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Re: Tree Shear
« Reply #12 on: February 21, 2010, 03:30:39 PM »
Hardwood trees are top heavy for sure and we are not in the business of shearing hardwood unless they are smaller  junk trees in the way.  Oklahoma does not grow tall trees in the western 2/3 of the state.
Also,ERC is completely different than hardwood trees as far as grade goes.  Best wood is from 2 to 3 feet up the tree because of ingrown bark.  Best wood is also heartwood, opposite of hardwood.  So cutting off a foot or so of butt log is a plus.
On a big tree if you have to back the knives out you stand  a good chance of pulling slabs away from the butt.  I can see where this could be dangerous for a sawmill and also lower the grade of lumber.

Waggy5, what is your application?  Knowing what you are trying to accomplish will help us focus on what you are trying to do.
I am in the pink when sawing cedar.

Offline waggy5

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Re: Tree Shear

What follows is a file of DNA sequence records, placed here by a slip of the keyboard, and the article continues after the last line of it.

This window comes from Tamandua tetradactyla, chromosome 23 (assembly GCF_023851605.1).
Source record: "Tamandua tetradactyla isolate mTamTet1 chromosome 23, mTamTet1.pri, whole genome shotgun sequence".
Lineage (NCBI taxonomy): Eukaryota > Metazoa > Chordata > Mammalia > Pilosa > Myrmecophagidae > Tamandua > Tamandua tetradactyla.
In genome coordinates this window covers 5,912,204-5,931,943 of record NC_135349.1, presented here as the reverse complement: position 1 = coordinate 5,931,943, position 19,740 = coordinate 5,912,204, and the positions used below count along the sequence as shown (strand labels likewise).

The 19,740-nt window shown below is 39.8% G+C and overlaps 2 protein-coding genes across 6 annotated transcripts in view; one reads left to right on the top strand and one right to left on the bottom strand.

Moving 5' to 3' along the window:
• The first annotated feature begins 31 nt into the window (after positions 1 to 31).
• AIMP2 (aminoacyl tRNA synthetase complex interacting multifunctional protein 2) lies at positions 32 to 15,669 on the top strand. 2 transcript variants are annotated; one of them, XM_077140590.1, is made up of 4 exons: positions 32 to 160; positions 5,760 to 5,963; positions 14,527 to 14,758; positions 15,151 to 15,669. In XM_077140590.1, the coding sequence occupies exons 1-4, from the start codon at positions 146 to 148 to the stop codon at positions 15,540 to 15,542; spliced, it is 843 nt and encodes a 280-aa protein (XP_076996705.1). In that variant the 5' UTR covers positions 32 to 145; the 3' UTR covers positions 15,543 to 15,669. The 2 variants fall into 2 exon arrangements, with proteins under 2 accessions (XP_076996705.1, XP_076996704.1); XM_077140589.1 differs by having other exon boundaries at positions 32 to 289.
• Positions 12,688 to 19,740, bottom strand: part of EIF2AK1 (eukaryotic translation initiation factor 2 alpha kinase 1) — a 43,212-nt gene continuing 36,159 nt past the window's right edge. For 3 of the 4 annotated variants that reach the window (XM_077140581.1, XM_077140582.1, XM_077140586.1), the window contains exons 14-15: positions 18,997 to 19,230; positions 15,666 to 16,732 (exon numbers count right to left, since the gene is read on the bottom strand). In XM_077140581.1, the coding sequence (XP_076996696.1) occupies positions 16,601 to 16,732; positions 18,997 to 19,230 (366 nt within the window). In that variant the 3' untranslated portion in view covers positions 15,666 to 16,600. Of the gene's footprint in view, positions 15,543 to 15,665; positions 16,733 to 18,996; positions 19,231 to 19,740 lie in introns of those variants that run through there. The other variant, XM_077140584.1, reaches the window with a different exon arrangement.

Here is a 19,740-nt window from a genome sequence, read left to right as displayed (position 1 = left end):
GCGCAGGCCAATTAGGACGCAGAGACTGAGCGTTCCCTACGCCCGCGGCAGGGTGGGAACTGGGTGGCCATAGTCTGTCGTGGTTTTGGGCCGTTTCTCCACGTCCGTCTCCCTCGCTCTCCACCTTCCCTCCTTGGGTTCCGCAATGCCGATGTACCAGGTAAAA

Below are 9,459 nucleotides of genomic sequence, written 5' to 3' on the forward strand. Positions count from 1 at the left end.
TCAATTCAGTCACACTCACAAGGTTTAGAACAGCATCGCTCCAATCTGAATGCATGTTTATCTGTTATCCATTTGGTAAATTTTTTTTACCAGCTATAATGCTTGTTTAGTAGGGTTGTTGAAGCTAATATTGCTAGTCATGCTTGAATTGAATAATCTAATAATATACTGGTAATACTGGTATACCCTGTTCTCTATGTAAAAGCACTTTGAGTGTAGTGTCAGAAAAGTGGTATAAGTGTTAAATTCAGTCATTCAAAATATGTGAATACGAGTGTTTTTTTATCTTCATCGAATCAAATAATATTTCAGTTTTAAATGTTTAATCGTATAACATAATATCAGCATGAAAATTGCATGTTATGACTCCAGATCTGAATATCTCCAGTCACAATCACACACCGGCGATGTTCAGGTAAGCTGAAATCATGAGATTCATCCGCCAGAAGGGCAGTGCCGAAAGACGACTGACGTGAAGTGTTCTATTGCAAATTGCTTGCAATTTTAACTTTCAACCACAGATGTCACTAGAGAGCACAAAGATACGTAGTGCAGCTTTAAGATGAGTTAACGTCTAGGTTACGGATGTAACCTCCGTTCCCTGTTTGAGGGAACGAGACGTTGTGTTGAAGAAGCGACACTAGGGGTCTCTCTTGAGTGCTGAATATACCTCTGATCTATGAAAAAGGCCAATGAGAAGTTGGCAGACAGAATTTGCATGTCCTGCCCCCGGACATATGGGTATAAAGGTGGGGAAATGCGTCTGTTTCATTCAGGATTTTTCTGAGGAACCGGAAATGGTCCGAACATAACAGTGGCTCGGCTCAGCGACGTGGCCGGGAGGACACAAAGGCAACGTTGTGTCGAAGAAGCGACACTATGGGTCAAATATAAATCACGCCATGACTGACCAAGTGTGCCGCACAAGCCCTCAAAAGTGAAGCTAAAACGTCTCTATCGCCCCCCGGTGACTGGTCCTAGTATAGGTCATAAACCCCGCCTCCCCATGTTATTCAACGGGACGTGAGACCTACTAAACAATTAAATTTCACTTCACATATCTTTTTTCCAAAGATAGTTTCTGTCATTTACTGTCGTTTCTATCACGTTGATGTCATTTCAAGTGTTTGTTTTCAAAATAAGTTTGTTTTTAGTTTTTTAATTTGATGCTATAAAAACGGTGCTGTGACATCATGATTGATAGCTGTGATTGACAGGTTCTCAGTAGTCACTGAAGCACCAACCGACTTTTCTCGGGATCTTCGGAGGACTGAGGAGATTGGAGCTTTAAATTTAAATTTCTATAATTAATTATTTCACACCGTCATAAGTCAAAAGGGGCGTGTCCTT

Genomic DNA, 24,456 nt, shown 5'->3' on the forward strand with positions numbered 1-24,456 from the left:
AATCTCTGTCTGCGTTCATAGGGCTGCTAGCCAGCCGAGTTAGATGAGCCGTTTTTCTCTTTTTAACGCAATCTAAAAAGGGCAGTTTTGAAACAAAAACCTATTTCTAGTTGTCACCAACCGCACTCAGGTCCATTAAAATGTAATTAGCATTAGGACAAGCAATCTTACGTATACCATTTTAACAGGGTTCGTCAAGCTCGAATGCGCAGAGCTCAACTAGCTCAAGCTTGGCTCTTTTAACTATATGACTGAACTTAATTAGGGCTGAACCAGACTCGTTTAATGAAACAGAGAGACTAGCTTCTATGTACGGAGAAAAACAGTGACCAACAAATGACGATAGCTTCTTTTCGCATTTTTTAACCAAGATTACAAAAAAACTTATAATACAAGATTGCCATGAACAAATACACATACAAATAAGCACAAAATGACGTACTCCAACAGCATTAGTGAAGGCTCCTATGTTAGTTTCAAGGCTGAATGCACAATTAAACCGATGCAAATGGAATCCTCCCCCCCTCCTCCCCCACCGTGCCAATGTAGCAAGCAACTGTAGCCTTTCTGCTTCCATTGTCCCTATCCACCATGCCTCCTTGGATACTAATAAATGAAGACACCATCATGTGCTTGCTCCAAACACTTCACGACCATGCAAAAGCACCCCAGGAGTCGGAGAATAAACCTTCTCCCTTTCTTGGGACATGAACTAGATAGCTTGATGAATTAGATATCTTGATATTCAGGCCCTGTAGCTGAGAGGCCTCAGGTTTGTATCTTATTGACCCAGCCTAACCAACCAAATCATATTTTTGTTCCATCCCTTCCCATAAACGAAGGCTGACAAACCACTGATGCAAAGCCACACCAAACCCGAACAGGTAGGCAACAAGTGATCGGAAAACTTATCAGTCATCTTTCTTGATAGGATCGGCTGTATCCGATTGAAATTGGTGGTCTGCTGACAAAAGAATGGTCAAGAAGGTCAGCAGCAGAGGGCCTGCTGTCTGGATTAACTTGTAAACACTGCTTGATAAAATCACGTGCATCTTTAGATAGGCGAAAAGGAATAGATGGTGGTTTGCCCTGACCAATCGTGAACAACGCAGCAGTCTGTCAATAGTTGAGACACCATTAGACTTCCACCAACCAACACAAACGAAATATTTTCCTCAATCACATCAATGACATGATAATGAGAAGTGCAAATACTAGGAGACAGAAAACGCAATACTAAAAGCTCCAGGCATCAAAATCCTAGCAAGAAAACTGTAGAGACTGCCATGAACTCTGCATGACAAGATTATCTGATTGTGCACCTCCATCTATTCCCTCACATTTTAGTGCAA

« Reply #13 on: February 21, 2010, 05:30:39 PM »
Hi, and thanks for all the great comments! I am looking at thinning operations and trail making. Any trees cut for the most part would be for firewood only. Most trees would be in the 4" to 12" diameter. The trees could be anywhere from 15 feet to 50 feet tall. Also some white cedar, popular, small white pine, hemlock... etc.  I am interested in the skid-steer type mount due to not wanting to invest in another large piece of equipment. I am trying to figure out if they are worth the money. I would want one with a grapple. I have checked out the Dymax, M&M, Tree terminator and a couple others via the web sites. Some look better than others. A decent size shear and grapple (14" to 16") is going to weight about 2200 lbs., add this to the weight of a 10" diameter forty foot tall hardwood and I could see where tipping of the machine could happen. My rig weights about 11,500 lbs. and will lift 3000 lbs to full height. Wheel base is about 87". I would not cut more than 1ft to 2 ft off the ground though. Thanks again.